• 80 Metascore
    • 70 Critic Score
    Control may be the most visually striking strategy game ever produced.
    • 92 Metascore
    • 70 Critic Score
    Of course, not everyone’s taste in music is the same as mine. If you like Guitar Hero II’s song selection, then you may consider it the ultimate music game; the underlying gameplay is a lot of fun.
    • 67 Metascore
    • 70 Critic Score
    The game feels a little off. For example, at one point I was fouled six or seven times in about 30 seconds as I tried to pass a ball in from the sidelines. Even odder are the game’s television announcers, who range from psychic to clueless.
    • 81 Metascore
    • 70 Critic Score
    What is most interesting to me is how these features fail to coalesce into the amazing experience the action/adventure/stealth game seems to promise.
    • 77 Metascore
    • 70 Critic Score
    The story is engaging, but the game’s primary focus is on bashing an unending supply of monsters. For the most part, this involves approaching monsters and pressing the attack button.
    • 82 Metascore
    • 70 Critic Score
    That game's big claim to fame is the size of its battles; 150 players can play on a single game map.
    • 85 Metascore
    • 70 Critic Score
    It is interesting but not absorbing.
    • 80 Metascore
    • 70 Critic Score
    While the game doesn't have a compelling story or interesting characters, it does have an easygoing charm and a few goofy locales like a village built from candy and an ingenious hall of mirrors.
    • 83 Metascore
    • 70 Critic Score
    But just keeping the player's attention is not enough to make a great game, and the tragedy of Indigo is that it so wants to be one.
    • 81 Metascore
    • 70 Critic Score
    What is most interesting to me is how these features fail to coalesce into the amazing experience the action/adventure/stealth game seems to promise.
    • 85 Metascore
    • 70 Critic Score
    But just keeping the player's attention is not enough to make a great game, and the tragedy of Indigo is that it so wants to be one.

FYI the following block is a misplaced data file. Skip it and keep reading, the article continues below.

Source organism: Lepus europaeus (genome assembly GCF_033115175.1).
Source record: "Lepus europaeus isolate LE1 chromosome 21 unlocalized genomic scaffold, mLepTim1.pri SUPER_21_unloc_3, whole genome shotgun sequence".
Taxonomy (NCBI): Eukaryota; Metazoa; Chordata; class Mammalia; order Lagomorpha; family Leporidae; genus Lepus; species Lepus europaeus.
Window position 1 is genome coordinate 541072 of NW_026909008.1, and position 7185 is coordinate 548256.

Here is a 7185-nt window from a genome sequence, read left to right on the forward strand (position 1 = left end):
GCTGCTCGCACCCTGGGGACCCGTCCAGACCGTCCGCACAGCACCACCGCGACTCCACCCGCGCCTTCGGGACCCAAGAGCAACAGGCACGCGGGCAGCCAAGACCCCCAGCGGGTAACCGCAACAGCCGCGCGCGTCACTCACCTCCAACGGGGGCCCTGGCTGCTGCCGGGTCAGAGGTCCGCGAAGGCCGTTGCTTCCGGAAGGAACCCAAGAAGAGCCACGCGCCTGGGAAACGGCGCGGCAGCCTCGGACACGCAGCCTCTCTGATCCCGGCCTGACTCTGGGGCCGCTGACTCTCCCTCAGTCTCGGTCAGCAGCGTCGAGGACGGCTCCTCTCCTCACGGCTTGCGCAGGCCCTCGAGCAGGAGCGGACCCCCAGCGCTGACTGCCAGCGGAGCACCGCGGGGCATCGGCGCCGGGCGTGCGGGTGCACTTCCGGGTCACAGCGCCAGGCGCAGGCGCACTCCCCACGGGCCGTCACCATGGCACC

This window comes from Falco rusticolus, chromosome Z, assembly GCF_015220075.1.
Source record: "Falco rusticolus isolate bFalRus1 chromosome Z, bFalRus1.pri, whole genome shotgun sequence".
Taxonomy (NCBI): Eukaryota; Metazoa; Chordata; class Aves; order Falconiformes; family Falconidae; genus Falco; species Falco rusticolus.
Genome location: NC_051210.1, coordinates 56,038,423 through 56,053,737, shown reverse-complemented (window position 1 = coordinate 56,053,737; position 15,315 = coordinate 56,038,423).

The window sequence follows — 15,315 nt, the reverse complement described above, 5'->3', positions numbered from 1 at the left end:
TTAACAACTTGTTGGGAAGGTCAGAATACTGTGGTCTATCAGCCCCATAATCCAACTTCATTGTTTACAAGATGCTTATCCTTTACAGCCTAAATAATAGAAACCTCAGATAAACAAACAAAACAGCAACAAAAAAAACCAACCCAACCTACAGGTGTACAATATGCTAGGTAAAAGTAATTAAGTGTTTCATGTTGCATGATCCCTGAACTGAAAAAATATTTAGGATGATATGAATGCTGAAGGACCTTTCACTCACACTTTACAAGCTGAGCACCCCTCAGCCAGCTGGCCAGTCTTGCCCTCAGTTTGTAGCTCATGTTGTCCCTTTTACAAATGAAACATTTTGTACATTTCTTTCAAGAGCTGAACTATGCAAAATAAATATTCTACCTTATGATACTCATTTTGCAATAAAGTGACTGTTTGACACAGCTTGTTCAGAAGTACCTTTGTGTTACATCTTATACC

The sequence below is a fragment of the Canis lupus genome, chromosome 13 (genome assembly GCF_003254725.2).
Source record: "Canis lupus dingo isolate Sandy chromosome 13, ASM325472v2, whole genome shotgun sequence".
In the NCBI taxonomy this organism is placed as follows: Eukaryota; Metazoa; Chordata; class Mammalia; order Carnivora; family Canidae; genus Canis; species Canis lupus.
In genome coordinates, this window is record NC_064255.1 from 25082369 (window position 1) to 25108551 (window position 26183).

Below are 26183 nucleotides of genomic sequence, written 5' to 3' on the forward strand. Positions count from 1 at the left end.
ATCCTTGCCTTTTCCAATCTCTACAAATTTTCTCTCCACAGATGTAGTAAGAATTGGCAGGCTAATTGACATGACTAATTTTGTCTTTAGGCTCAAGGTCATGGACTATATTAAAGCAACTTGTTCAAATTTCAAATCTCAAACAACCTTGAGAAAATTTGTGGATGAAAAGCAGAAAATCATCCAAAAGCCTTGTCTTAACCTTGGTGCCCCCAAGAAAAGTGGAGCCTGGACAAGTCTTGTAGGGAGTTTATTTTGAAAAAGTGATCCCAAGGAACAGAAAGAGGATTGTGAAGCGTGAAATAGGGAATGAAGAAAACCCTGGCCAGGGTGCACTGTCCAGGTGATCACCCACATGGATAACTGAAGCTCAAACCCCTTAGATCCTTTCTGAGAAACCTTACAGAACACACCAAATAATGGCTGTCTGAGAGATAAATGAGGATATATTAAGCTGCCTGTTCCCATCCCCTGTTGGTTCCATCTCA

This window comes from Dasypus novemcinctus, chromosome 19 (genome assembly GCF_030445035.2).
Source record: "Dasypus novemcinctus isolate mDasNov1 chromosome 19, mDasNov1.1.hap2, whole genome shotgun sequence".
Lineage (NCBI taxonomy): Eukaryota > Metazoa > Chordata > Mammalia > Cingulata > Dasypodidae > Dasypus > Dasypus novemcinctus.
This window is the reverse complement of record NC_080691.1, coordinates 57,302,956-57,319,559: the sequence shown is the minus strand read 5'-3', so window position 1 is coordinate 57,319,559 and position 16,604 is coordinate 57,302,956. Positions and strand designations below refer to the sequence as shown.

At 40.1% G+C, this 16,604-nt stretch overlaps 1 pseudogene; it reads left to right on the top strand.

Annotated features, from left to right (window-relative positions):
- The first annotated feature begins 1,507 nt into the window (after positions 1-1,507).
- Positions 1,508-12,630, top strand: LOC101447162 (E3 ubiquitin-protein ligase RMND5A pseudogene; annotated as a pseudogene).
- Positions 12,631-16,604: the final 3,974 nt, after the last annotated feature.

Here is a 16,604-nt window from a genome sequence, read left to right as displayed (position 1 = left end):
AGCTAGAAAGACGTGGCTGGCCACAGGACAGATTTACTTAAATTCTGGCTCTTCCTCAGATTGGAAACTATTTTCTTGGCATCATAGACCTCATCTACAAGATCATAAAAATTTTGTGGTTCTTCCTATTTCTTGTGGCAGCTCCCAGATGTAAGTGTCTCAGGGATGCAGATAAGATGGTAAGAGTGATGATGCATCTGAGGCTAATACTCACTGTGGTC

• 86 Metascore
    • 70 Critic Score
    In spite of rave reviews it’s a fairly pedestrian humans-versus-aliens first-person shooter that brings nothing new to the genre. The artificial intelligence of combatants is lackluster, and the semi-sepia-toned graphics are surprisingly unimpressive, no better than what you would see on the five-year-old Xbox.
    • 64 Metascore
    • 70 Critic Score
    Fun but forgettable. I was expecting something more: the feeling of complete and utter admironishment.
    • 84 Metascore
    • 70 Critic Score
    But just keeping the player's attention is not enough to make a great game, and the tragedy of Indigo is that it so wants to be one.
    • 77 Metascore
    • 70 Critic Score
    Play the pounding ''My Sharona'' on the Taiko peripheral and you may feel as though you are doing more than just beating a gimmicky peripheral in time with the music. You may feel as if you are grooving with the band, achieving oneness with your video game.
    • 74 Metascore
    • 70 Critic Score
    Academy’s exercises are more varied and faster paced, following the arcade tradition of becoming harder with each passing second, and this makes it easy to play over and over, trying desperately to prove you’re getting smarter.
    • 79 Metascore
    • 70 Critic Score
    My one major objection is that when stunned you recover by repeatedly hitting a button as fast as possible, an almost perfect way to cause repetitive motion disorder in gamers.
    • 65 Metascore
    • 70 Critic Score
    A Wii game that at least goes through the motions of telling a story is something; I suppose half an epic is better than none.